Sharks keep them in their body, which keeps them "salty”. Sharks take in small amounts of water through their gills (by osmosis – because they are slightly saltier than the sea) which means they don't directly have to drink. Sharks also have a salt gland (in their rectum) to get rid of any excess salt they may have.
Unlike bony marine fish, sharks don't drink water. The blood and tissues of sharks (and other cartilaginous fish) are extremely salty, containing high concentrations of urea, trimethalamine oxide, and other salts.
Sharks can slosh water around in their mouths to manipulate food to some extent, but swallowing is another matter. They may compensate by using the muscles of their pectoral girdle – the equivalent of our shoulders – that supports and powers the anterior ns during swimming.
Instead, water flows through their gills, which extract oxygen and pass it into the shark's blood. Without water, the shark's gills cannot function, meaning that no oxygen would enter the bloodstream, and the shark would asphyxiated.
Is it possible for a shark to drown? Despite being ocean dwellers, most sharks need oxygen to breathe. They don't have lungs but instead absorb oxygen from the water using their gills. If there's not enough oxygen available in the water, sharks can't breathe and can easily drown.
Whatever method they use to breathe, sharks are able to engage in periods of deep rest while still but do not fall asleep in the traditional sense. Lacking eyelids, their eyes remain perpetually open, and their pupils still monitor the motion of creatures swimming around them.
Different sharks breathe in different ways, and this influences how they rest. Some species are thought to 'sleep swim', others lie stationary on the seafloor, and some snuggle up in groups or someplace out of sight where it's safe to rest such as in a cave or in the sand.
From precipitation to the land to the rivers to the sea
The rain physically erodes the rock and the acids chemically break down the rocks and carries salts and minerals along in a dissolved state as ions. The ions in the runoff are carried to the streams and rivers and then to the ocean.
If you drank seawater, the salt would get absorbed into your blood along with the water . That would make your blood too salty. So, your kidneys would have to remove the salt. But to do that they would need to use even more water!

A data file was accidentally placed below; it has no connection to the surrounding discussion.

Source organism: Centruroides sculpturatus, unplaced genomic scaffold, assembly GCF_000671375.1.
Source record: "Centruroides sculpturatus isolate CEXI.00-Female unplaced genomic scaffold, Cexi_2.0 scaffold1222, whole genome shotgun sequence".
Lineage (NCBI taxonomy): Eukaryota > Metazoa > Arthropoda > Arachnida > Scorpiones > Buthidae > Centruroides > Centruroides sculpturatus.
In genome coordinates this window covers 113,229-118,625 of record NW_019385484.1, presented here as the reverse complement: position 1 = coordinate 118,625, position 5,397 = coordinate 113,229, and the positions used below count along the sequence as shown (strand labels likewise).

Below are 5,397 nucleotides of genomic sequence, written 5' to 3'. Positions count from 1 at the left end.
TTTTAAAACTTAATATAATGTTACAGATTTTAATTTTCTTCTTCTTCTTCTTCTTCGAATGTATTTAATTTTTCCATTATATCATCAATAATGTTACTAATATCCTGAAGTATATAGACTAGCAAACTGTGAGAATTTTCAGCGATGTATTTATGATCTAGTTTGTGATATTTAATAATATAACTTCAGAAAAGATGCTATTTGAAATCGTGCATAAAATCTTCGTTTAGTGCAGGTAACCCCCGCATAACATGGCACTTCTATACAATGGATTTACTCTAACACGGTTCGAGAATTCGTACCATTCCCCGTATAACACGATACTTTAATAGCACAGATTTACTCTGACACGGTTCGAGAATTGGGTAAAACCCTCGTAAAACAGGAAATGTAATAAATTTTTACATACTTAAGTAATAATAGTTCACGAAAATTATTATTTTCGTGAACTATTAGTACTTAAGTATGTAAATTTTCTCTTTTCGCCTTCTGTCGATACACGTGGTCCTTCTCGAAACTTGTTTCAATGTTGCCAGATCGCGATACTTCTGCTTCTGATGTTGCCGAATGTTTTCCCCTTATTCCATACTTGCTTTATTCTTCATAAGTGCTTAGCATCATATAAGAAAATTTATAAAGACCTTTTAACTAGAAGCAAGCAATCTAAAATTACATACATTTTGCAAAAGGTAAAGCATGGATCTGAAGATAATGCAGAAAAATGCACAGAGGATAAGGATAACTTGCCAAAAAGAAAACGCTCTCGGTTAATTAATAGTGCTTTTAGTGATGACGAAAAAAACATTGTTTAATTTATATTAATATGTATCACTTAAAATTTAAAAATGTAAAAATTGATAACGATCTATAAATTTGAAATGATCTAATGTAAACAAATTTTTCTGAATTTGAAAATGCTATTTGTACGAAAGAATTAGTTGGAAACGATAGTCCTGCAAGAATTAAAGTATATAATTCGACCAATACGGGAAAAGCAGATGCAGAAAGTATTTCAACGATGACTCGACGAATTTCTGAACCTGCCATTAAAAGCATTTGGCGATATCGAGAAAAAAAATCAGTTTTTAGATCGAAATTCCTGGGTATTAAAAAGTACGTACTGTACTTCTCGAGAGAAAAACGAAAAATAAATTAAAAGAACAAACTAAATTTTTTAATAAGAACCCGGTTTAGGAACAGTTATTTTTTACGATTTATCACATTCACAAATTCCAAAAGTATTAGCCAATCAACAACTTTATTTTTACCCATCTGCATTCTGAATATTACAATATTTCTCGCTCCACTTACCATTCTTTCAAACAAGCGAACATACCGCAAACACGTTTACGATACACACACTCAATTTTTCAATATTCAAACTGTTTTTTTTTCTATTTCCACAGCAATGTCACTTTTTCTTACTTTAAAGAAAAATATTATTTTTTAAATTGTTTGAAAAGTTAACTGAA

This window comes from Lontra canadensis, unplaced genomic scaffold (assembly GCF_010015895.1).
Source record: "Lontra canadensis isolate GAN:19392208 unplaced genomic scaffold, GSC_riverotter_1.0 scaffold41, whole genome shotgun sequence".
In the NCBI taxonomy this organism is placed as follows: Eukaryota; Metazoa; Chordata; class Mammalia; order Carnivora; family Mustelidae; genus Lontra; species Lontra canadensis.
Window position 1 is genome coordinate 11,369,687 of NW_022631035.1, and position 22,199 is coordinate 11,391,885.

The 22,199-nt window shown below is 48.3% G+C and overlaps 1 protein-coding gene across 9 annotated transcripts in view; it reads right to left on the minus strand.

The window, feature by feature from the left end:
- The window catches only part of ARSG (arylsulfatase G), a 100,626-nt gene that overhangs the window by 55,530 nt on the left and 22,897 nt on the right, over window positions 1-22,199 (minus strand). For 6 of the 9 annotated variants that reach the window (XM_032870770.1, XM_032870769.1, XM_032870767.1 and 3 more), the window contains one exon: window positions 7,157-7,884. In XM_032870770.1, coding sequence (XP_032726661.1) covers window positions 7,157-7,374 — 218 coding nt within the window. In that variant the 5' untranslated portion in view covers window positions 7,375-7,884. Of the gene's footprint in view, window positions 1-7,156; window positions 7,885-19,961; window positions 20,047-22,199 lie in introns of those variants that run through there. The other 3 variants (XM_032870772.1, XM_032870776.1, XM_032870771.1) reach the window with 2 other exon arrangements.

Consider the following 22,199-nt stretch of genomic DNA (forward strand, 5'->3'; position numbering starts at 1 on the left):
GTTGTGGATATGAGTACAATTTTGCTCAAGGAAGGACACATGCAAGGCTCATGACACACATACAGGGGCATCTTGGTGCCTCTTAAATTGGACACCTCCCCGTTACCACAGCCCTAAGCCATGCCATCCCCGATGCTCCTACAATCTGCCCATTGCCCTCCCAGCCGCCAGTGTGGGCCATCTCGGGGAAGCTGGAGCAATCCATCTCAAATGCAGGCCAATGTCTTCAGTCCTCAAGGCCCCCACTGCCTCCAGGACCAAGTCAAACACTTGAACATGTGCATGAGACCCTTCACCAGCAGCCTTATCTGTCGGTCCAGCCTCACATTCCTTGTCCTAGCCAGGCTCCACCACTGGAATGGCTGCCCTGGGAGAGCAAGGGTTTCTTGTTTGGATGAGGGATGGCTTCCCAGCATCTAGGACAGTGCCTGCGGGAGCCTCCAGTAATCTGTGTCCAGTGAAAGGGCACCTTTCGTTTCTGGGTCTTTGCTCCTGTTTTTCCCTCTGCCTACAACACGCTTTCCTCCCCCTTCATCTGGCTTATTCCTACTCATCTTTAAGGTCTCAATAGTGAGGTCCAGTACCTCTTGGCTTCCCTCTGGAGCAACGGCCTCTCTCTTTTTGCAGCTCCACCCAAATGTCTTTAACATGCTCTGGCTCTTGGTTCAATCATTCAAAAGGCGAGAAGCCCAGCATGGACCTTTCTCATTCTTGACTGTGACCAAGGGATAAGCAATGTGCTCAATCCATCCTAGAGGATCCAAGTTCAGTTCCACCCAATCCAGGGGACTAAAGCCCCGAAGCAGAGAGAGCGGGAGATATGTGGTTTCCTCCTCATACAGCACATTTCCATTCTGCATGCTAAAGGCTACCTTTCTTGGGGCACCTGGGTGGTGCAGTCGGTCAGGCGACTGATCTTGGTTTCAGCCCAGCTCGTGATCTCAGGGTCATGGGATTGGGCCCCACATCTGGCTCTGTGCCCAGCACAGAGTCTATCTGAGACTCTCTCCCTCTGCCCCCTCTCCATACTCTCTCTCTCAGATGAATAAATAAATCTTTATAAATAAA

The answer is: they do not drink water like land animals do, as they don't risk dehydration from the sun. This goes for all the marine mammals like whales, dolphins, seals etc. The way they get water is through their food.
Most fish breathe when water moves across their gills. But if the gills are damaged or water cannot move across them, the fish can suffocate. They don't technically drown, because they don't inhale the water, but they do die from a lack of oxygen.
Unlike their noisy neighbors, sharks have no organs for producing sound. Even their scales are modified to allow them to slip through the water in ghost-like silence. But there are persistent reports from New Zealand of a type of shark that actually barks like a large dog.
Many different species of shark have been documented regurgitating the indigestible parts of whatever they recently ate. Sometimes the stress response is so severe that they vomit up their stomachs. This gastric eversion is triggered by a stress response, but the behavior itself may be a natural occurrence.
Human blood may attract and excite sharks, and divers and swimmers should avoid or come out of the water with bleeding injuries or, for women, when menstruating. Similarly, feces and urine may be attractive, and should not be scattered indiscriminately where one swims or dives.
Sharks have been found to contain the highest concentrations of methyl-mercury than any other seafood due to bioaccumulation and their place at the top of the food chain. Cooking does not eliminate mercury.
If they stop swimming, they stop receiving oxygen. They move or die. Other shark species, such as the reef shark, breathe using a combination of buccal pumping and obligate ram ventilation. When swimming slowly, they can use buccal pumping to supplement the amount of oxygen received from ventilation.
I've seen great white sharks pass up delicious chunks of tuna and appear bored around groups of seals. I don't think they waste energy randomly attacking things if they're not hungry. But sharks are pretty curious creatures and sometimes they'll gently bite things to 'test them out.
Most sharks live 20 to 30 years in the wild, but some species can live far longer. At the extreme end of the longevity scale are Greenland sharks, which can live at least 272 years, making them the longest-lived vertebrates (backboned animals) in existence.